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Keeping Your Child Safe

by on Jul.21, 2011, under Communication, Parenting, Safety, Sensitive Topics

Every time I offer my seminar, Keeping Your Child Safe, I am reminded that this is the number one job of every parent on this planet. I know that all parents try to do so, but what a daunting task this really is.  Look around and you can see that dangers lurk everywhere. Your job is just never done; it’s 24/7…or is it?

There was an article in the paper last week about a family of five piano virtuosos, siblings who perform together as the Five Browns.  It was a fairytale story about these talented children… that is, until I got to the paragraph about the children’s father who is in prison, convicted for molesting his daughters. One small mention became one huge part of this family’s story, and it commandeered all my attention. Forget the piano.   How did this happen?

Of course I’ll never know the answer, but it got me thinking. What I do know is that in protecting our children from dangers and evils of all kinds, we are getting it wrong. Too often these days parents interpret their job of safe guarding to be just that: Being the guard dog at all times, everywhere. Truth be told, it is utterly impossible for you to keep your child safe all the time.  And if you, the parent, give the child the message that only by you being with him will he be safe, then he certainly doesn’t exercise and grow his own safety muscles.

A big part of the safety lesson is teaching your child to keep himself safe. Of course a parent should never intentionally allow a child to be in an unsafe position, tempting fate. But from an early age children need to be habituated to safety behaviors. In the same way that we teach our youngest children not to run into the street, so must they have Family Safety Rules of many kinds.  If it is never okay for a child to answer the front door without the supervising adult’s approval or presence, it is a habit.  If the door always stays open during a playdate, then it becomes the child’s habit. The child plays a role in keeping himself safe.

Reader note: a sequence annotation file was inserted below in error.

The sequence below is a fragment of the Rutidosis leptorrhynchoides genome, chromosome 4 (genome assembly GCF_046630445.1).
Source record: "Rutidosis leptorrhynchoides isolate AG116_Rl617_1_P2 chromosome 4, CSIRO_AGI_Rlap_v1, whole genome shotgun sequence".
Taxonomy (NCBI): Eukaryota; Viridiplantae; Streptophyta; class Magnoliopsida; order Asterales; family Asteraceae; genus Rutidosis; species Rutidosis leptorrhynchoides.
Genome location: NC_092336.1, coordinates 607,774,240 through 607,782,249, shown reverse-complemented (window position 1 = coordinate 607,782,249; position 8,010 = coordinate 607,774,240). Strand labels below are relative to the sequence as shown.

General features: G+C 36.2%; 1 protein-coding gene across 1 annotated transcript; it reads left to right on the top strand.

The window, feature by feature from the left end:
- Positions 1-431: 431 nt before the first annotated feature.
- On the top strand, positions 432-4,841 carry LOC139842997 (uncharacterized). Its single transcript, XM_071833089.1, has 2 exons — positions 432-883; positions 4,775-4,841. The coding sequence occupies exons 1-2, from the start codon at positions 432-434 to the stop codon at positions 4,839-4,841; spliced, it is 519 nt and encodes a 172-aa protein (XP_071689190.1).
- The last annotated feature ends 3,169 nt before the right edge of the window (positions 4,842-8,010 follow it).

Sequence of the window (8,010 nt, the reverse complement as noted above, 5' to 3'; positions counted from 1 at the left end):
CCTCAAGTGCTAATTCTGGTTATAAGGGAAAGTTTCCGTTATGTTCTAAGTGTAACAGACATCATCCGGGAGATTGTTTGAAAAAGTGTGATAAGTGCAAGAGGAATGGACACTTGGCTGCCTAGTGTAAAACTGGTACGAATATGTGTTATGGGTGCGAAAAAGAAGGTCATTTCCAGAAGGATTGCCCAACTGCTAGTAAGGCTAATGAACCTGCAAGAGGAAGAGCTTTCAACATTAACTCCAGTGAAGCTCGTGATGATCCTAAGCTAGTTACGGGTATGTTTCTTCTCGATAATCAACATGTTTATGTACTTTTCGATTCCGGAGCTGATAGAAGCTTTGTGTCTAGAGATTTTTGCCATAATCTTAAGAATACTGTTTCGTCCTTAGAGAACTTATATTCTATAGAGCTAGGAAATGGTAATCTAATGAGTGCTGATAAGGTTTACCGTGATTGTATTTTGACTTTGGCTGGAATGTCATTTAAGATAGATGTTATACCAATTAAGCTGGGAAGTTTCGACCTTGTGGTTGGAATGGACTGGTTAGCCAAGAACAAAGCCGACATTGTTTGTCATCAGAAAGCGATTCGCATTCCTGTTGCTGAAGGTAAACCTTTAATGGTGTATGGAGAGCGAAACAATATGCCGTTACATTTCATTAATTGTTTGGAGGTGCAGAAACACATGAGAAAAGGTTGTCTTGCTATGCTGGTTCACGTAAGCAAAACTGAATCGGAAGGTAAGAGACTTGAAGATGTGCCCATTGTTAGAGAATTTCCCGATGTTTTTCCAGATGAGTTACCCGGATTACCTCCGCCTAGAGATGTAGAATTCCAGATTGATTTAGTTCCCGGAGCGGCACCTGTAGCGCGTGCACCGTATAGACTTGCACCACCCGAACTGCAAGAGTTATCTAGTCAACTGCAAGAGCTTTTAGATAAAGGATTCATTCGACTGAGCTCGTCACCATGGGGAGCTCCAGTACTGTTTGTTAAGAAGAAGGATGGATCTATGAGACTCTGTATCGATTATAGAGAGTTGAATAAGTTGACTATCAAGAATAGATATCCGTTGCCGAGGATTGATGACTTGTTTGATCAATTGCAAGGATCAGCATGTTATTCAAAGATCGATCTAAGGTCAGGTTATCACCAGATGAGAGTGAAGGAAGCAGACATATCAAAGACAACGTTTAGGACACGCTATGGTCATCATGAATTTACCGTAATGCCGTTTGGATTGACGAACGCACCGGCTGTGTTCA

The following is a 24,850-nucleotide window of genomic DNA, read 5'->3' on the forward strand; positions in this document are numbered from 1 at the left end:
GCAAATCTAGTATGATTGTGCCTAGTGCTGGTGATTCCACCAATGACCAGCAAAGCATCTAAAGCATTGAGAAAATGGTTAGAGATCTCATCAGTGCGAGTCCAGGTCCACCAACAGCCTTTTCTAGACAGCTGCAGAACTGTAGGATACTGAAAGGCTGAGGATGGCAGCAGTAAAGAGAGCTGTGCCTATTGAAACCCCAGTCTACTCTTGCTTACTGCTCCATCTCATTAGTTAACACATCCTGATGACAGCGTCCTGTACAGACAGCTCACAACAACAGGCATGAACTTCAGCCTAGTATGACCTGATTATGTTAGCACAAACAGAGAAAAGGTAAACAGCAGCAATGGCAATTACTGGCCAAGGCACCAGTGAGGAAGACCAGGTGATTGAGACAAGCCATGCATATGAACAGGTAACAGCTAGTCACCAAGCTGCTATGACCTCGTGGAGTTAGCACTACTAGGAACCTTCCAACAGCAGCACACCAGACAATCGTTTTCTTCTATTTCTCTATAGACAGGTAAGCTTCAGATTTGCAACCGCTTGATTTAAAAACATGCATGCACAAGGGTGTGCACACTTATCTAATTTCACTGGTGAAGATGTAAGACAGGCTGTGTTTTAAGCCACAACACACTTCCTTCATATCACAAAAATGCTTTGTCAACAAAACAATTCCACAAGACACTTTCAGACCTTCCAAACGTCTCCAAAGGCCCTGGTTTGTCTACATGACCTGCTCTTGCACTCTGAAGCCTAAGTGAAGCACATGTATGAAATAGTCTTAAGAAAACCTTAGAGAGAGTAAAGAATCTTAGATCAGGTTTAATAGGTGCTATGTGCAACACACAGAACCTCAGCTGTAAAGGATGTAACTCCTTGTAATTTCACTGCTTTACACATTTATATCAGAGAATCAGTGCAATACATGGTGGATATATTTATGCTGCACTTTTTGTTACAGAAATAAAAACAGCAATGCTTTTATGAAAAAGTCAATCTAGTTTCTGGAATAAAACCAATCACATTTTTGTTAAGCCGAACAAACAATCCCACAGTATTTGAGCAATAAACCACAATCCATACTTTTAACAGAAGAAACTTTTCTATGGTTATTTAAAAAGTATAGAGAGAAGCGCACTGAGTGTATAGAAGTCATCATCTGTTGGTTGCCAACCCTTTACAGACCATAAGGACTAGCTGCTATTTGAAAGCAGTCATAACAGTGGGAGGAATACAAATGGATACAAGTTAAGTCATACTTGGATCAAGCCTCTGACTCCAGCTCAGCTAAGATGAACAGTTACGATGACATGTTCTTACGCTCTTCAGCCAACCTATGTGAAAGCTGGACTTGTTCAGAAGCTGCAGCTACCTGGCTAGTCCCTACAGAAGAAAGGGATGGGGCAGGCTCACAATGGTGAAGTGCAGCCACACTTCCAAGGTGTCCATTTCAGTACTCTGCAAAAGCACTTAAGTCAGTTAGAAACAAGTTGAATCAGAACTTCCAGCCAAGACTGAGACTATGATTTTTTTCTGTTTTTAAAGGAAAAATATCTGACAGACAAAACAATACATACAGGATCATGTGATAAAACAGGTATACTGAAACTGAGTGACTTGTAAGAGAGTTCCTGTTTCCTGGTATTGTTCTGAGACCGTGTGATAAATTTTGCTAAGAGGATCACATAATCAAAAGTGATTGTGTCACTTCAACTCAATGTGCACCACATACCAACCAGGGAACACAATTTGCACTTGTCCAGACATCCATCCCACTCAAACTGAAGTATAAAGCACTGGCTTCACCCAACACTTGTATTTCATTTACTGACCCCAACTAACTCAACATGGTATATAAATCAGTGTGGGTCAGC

After reading the newspaper article about the Brown Five, I wondered what Family Safety Rules about their bodies the children had been taught. Were they taught that it is never okay for anyone (including mother or father or doctor or coach) to touch their bodies if it felt uncomfortable or strange or weird? Were they taught that even someone they respect should not be (mis)handling their bodies? Did they know that “Don’t tell” means “tell?” Had they been taught to tell a parent (the other parent) or care giver when they don’t like the way they are being treated? I think not.

In the chapter on Independence in my second book, You’re Not the Boss of Me, I address the specific ways in which we help children to be safe by keeping themselves safe.  This is just another of the ways that we must prepare the child for the path and not the path for the child. Keeping a child safe is your job and your child’s.

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